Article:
One of the questions investors like to ask is “What’s your target valuation for this round?” Sometimes they’re calibrating to see if the valuation is in their typical range, sometimes they’re fishing for information, and sometimes they’re seeing if there’s a logical answer. As an entrepreneur, there are two correct answers:
- We’re going to let the market decide.
This should be the most common answer (it isn’t) as it shows that the entrepreneur is both flexible and looking to create an auction process to find the best combination of terms and valuation.
- We’re thinking of the range $X to $Y.
Now, it’s best to keep it open ended but some investors press for a number. Don’t give a single number. Instead, give a range and sound flexible since it depends on a variety of factors. Never forget the old investor saying: you decide the valuation and I’ll decide the terms (it always holds true).
When an investor asks about valuation, provide one of these two answers and keep it simple. Valuations are much more subjective than they might seem.
What else? What are some more thoughts on the two answers to the valuation question?
One thought on “2 Answers to the Valuation Question”
I think entrepreneurs should conduct their own research on market valuations for startups. The data, while imperfect, is out there. Charlie Paparelli recently published a blog where he thought a “great deal” pre-money valuation was $1.6 to $2.4 million if you work through the math. If you ask angel investors with whom you are not negotiating, many will gladly tell you about valuations they have seen. Many angel groups publish their preferred valuation ranges on their web sites. Professional advisors such as accountants, attorneys and appraisers who see a lot of valuations can provide insight. With that research in-hand, the entrepreneur can respond from a more empowered position with something like, “our research indicates and our advisors have told us that the range of pre-money valuations for startups in our space and at our stage of development in the local area seems to be ‘x’ to ‘y’, we we feel that we ought to be in that range as well (or upper part, or lower part).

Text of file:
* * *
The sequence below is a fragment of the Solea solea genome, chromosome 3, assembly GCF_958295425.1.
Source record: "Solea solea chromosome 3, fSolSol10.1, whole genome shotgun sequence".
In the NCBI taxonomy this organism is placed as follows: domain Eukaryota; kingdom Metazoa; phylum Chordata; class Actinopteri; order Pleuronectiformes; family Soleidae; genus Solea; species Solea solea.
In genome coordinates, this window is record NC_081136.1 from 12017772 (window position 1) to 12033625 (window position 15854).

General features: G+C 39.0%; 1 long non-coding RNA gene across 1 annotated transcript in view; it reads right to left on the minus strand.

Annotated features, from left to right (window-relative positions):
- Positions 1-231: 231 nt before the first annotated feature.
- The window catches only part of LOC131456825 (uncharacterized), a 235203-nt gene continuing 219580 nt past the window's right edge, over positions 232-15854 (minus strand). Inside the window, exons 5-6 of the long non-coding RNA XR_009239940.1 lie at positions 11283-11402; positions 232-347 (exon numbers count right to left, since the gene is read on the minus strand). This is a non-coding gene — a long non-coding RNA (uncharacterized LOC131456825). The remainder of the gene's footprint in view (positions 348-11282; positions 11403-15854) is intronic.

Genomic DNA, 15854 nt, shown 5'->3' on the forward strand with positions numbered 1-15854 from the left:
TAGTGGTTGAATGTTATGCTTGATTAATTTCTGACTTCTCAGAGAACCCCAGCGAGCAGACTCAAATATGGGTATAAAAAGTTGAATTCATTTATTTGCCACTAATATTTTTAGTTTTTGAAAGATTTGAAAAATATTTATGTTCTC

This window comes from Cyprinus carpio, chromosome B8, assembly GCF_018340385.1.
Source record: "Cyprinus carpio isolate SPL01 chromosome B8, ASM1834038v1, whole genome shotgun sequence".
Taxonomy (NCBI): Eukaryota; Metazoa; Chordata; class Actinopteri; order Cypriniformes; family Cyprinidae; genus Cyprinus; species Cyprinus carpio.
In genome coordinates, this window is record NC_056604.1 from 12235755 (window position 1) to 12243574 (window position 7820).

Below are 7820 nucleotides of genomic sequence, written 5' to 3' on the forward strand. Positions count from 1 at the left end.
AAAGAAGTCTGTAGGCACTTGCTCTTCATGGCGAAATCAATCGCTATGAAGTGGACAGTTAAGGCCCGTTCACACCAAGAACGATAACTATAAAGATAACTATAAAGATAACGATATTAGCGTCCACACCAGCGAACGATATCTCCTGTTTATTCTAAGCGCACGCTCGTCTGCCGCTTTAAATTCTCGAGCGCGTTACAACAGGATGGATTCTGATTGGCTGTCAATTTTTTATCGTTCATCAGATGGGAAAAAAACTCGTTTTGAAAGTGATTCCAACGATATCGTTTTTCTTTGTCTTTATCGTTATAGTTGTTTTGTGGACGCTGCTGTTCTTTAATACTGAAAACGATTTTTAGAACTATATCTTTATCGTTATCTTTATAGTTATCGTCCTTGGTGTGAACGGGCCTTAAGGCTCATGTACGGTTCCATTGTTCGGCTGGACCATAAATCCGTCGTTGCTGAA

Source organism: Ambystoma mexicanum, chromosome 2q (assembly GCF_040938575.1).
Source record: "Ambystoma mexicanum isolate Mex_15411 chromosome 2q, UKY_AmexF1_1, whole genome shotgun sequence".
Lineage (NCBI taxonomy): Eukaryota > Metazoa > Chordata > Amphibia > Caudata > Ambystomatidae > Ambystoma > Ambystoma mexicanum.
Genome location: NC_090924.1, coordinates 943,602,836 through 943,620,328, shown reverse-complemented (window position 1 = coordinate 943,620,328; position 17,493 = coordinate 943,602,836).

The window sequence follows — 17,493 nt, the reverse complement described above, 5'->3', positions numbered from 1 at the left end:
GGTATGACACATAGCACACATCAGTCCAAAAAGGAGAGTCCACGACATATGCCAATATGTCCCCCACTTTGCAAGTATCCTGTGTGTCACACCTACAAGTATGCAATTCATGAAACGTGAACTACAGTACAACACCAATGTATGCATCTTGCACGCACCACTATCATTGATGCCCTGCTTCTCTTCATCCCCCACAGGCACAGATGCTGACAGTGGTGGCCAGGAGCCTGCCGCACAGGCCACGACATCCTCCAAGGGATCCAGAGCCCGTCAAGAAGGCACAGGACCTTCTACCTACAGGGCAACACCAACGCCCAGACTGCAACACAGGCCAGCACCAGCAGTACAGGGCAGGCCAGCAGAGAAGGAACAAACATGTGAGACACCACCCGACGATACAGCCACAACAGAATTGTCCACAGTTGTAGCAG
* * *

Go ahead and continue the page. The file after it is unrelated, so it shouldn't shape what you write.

The caveat that you touch on is that knowing the market valuation only matters if you have any leverage, such as the ability to develop the company with or without capital. If you need the money badly, and only have one realistic source, your approach to valuation should change to, “If I accept this capital at these terms, is there enough financial incentive for me to continue with the venture?”, because you are no longer negotiating – only requesting and hoping.
Of course, as you hint in your post, the valuation could be obviated by the terms, and so articulating a valuation should have an inherent understanding of “typical” terms in the market.